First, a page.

2. Logical-Mathematical intelligence:

Logical-Mathematical intelligence refers to the ability to process information of logical and mathematical nature, as well as to solve mathematical problems and operations. People with high mathematical intelligence are better at developing and solving complex and abstract problems. Two examples of people with high levels of this intelligence would be Albert Einstein and Bill Gates.

All the careers requiring high logical skills are a good choice for people with high levels of logical-mathematical ability, these include computer science, engineering or math, among others.

3. Spatial intelligence:

Spatial intelligence is a powerful construct. It is present in Gardner’s theory as well as in other theories of intelligence, including the G theory, which is the most valid one to date. It has been proven to be tightly related to general intelligence and to be a very strong predictor of success and performance in engineering.

Spatial intelligence refers to the mental ability to visualize, understand and manipulate information of visual and spatial nature, such as 2D and 3D objects. Visualizing things in your mind makes use of this ability. Two good examples of people with high spatial intelligence would be Frank Lloyd Wright and Amelia Earhart. According to Gardner, people with high spatial intelligence should be best fit for careers in which this ability is at the core of the application of knowledge and skill, such as in architecture, design, engineering, and science. Surgeons, for instance, need to have high levels of spatial intelligence for their jobs.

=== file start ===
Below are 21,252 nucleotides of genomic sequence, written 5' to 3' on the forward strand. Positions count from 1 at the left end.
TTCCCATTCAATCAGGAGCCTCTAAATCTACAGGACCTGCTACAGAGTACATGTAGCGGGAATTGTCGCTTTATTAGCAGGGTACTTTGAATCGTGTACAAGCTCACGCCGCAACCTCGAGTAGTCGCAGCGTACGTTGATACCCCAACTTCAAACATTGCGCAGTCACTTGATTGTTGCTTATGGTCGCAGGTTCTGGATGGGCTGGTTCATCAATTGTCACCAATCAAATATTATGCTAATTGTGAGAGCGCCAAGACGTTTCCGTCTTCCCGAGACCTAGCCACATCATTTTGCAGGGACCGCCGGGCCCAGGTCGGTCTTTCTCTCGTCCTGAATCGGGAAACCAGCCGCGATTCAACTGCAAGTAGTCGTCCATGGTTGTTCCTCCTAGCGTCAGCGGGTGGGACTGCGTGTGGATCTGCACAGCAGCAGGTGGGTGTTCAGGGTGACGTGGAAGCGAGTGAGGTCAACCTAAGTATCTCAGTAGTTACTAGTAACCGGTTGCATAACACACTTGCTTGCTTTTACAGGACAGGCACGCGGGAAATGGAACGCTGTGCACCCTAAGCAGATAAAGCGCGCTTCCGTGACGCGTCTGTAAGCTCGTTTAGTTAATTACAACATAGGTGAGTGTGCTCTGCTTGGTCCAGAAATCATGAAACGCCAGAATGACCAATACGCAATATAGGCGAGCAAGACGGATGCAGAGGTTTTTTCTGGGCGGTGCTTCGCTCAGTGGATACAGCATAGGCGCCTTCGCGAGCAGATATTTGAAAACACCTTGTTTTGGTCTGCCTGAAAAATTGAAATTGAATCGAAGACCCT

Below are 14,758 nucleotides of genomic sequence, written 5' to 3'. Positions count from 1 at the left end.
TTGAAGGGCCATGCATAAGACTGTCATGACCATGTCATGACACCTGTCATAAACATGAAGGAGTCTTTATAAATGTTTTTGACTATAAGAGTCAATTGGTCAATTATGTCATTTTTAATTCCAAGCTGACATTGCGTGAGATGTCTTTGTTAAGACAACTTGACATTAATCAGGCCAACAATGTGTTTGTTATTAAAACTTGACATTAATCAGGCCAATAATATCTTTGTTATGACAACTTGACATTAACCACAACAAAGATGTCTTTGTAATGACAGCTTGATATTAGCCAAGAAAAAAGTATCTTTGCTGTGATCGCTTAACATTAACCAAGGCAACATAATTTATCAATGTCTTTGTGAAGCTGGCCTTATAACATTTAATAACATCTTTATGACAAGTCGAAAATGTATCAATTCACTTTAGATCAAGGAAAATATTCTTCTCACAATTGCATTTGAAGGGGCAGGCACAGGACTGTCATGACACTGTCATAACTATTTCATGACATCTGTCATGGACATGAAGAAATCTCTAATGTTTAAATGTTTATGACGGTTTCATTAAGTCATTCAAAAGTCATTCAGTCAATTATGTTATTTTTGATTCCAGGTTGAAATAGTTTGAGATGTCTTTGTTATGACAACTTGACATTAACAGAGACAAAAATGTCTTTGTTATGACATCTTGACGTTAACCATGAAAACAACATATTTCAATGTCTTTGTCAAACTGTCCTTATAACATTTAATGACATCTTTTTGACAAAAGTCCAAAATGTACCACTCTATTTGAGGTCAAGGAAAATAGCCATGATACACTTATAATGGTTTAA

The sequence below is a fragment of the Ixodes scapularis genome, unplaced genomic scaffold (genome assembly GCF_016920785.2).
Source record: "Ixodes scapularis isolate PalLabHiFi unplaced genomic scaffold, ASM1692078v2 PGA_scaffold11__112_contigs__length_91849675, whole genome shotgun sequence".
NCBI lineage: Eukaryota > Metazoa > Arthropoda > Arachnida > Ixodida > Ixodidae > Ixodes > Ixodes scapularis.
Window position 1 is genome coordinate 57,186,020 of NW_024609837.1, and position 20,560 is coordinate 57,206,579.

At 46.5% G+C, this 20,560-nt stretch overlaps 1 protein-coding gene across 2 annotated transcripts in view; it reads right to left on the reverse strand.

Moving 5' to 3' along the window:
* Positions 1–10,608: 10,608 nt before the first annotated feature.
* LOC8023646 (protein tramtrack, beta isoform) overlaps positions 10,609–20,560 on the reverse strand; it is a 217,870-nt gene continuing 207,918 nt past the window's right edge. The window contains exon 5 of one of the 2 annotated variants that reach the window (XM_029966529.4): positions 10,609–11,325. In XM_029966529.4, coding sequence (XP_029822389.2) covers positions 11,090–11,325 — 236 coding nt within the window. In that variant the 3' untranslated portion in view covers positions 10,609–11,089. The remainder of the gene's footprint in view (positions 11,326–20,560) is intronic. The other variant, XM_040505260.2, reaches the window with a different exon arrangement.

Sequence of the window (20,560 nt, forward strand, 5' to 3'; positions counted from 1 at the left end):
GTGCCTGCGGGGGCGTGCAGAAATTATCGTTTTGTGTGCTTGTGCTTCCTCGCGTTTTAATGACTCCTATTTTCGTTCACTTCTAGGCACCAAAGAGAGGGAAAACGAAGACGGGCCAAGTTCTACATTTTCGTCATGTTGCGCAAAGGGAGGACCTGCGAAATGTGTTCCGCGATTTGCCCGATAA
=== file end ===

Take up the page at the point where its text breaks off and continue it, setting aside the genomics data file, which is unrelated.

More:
4. Bodily-Kinesthetic intelligence:

This intelligence is known for being part of Gardner’s. It is the ability and skill to use one’s own body to solve problems. It could be understood as the ability to perform accurate movements with one’s body in relationship to the surrounding environment.

Some good examples of this intelligence would be NBA players, like Michael Jordano r LeBron James.

The careers that are most suited to these people are those of sport or athletic nature.

5. Musical intelligence:

As the name itself points out, musical intelligence refers to the ability to process and produce musical information, such as notes or tones.

People who have high musical intelligence, such as Beethoven and Ed Sheeran, have an incredible ability to recognize and create musical pitch, rhythm, timbre, and tone.

Some of the potential career choices of this group of people could include DJ, singer, or composer.

6. Interpersonal intelligence:

It is the ability to understand other people’s intentions, desires, and motivations. That is, it is the ability to relate to others.

Mahatma Gandhi and Mother Teresa could be good examples of people with high interpersonal intelligence.

Career paths such as sales, psychology, or HR, are good potential options for people who are high in this skill.

7. Intrapersonal intelligence:

It is the human capacity to introspect, understand, regulate and tame oneself. For instance, the ability to delay instant gratification could be a good example of a manifestation of this ability.

Aristotle and Maya Angelou are good examples of people with high intrapersonal intelligence. They have a heightened ability to recognize and understand their own moods, desires, motivations, and intentions.

Some potential career paths for people who are high in this ability could include therapist, entrepreneur, and counselor, among others.

8. Naturalist intelligence: